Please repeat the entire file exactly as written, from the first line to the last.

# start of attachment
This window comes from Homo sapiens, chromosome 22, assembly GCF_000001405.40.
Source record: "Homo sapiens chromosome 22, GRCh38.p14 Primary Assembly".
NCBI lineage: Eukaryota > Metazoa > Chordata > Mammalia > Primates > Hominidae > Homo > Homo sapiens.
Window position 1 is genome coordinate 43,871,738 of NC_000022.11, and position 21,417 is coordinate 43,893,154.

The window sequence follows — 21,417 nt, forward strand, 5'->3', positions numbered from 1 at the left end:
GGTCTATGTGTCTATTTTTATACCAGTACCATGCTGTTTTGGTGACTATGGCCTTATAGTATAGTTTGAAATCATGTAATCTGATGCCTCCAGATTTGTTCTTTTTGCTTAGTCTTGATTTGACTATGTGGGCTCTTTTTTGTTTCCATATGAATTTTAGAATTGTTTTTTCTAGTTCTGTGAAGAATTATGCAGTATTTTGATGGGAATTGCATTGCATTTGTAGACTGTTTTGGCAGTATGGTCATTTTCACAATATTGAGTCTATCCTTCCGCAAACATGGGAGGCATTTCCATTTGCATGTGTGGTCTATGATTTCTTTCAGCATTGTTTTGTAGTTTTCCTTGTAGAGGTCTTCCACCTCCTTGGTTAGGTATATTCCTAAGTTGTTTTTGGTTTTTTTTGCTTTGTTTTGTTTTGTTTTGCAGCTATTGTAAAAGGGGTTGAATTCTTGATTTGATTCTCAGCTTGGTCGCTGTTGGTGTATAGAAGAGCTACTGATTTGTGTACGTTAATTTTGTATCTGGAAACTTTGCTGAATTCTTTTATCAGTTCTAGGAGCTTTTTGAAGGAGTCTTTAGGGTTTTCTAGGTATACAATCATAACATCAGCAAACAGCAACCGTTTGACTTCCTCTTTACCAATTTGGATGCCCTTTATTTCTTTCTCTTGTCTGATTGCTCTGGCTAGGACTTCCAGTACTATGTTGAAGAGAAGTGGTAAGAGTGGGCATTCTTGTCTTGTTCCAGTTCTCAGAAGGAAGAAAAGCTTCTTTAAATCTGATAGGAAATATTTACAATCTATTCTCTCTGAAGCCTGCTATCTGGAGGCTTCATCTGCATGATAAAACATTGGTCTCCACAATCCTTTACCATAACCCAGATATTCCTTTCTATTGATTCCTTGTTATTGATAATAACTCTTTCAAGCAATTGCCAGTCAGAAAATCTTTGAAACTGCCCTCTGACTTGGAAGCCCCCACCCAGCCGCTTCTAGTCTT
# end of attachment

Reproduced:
This window comes from Homo sapiens, chromosome 22, assembly GCF_000001405.40.
Source record: "Homo sapiens chromosome 22, GRCh38.p14 Primary Assembly".
NCBI lineage: Eukaryota > Metazoa > Chordata > Mammalia > Primates > Hominidae > Homo > Homo sapiens.
Window position 1 is genome coordinate 43,871,738 of NC_000022.11, and position 21,417 is coordinate 43,893,154.

The window sequence follows — 21,417 nt, forward strand, 5'->3', positions numbered from 1 at the left end:
GGTCTATGTGTCTATTTTTATACCAGTACCATGCTGTTTTGGTGACTATGGCCTTATAGTATAGTTTGAAATCATGTAATCTGATGCCTCCAGATTTGTTCTTTTTGCTTAGTCTTGATTTGACTATGTGGGCTCTTTTTTGTTTCCATATGAATTTTAGAATTGTTTTTTCTAGTTCTGTGAAGAATTATGCAGTATTTTGATGGGAATTGCATTGCATTTGTAGACTGTTTTGGCAGTATGGTCATTTTCACAATATTGAGTCTATCCTTCCGCAAACATGGGAGGCATTTCCATTTGCATGTGTGGTCTATGATTTCTTTCAGCATTGTTTTGTAGTTTTCCTTGTAGAGGTCTTCCACCTCCTTGGTTAGGTATATTCCTAAGTTGTTTTTGGTTTTTTTTGCTTTGTTTTGTTTTGTTTTGCAGCTATTGTAAAAGGGGTTGAATTCTTGATTTGATTCTCAGCTTGGTCGCTGTTGGTGTATAGAAGAGCTACTGATTTGTGTACGTTAATTTTGTATCTGGAAACTTTGCTGAATTCTTTTATCAGTTCTAGGAGCTTTTTGAAGGAGTCTTTAGGGTTTTCTAGGTATACAATCATAACATCAGCAAACAGCAACCGTTTGACTTCCTCTTTACCAATTTGGATGCCCTTTATTTCTTTCTCTTGTCTGATTGCTCTGGCTAGGACTTCCAGTACTATGTTGAAGAGAAGTGGTAAGAGTGGGCATTCTTGTCTTGTTCCAGTTCTCAGAAGGAAGAAAAGCTTCTTTAAATCTGATAGGAAATATTTACAATCTATTCTCTCTGAAGCCTGCTATCTGGAGGCTTCATCTGCATGATAAAACATTGGTCTCCACAATCCTTTACCATAACCCAGATATTCCTTTCTATTGATTCCTTGTTATTGATAATAACTCTTTCAAGCAATTGCCAGTCAGAAAATCTTTGAAACTGCCCTCTGACTTGGAAGCCCCCACCCAGCCGCTTCTAGTCTT